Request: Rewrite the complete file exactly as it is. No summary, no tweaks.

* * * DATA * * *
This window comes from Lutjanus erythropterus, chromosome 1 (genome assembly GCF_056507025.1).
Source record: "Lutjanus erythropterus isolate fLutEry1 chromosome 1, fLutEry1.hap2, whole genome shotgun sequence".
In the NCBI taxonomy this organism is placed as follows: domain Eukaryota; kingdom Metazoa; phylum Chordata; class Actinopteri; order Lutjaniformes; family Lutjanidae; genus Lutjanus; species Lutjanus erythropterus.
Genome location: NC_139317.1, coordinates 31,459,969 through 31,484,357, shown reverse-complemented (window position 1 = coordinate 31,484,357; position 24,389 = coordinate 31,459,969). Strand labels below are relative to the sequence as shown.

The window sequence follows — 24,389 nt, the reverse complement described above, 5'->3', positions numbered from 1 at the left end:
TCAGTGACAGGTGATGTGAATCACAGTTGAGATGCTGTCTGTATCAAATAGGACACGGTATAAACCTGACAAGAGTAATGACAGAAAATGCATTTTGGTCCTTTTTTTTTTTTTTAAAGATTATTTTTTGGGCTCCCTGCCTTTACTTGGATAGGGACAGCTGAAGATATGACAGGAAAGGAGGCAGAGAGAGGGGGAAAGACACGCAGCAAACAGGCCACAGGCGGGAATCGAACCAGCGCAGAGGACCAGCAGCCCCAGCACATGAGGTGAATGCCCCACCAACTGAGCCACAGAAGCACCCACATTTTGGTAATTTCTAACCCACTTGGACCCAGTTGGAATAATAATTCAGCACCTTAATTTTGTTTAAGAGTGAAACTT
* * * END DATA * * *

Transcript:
This window comes from Lutjanus erythropterus, chromosome 1 (genome assembly GCF_056507025.1).
Source record: "Lutjanus erythropterus isolate fLutEry1 chromosome 1, fLutEry1.hap2, whole genome shotgun sequence".
In the NCBI taxonomy this organism is placed as follows: domain Eukaryota; kingdom Metazoa; phylum Chordata; class Actinopteri; order Lutjaniformes; family Lutjanidae; genus Lutjanus; species Lutjanus erythropterus.
Genome location: NC_139317.1, coordinates 31,459,969 through 31,484,357, shown reverse-complemented (window position 1 = coordinate 31,484,357; position 24,389 = coordinate 31,459,969). Strand labels below are relative to the sequence as shown.

The window sequence follows — 24,389 nt, the reverse complement described above, 5'->3', positions numbered from 1 at the left end:
TCAGTGACAGGTGATGTGAATCACAGTTGAGATGCTGTCTGTATCAAATAGGACACGGTATAAACCTGACAAGAGTAATGACAGAAAATGCATTTTGGTCCTTTTTTTTTTTTTTAAAGATTATTTTTTGGGCTCCCTGCCTTTACTTGGATAGGGACAGCTGAAGATATGACAGGAAAGGAGGCAGAGAGAGGGGGAAAGACACGCAGCAAACAGGCCACAGGCGGGAATCGAACCAGCGCAGAGGACCAGCAGCCCCAGCACATGAGGTGAATGCCCCACCAACTGAGCCACAGAAGCACCCACATTTTGGTAATTTCTAACCCACTTGGACCCAGTTGGAATAATAATTCAGCACCTTAATTTTGTTTAAGAGTGAAACTT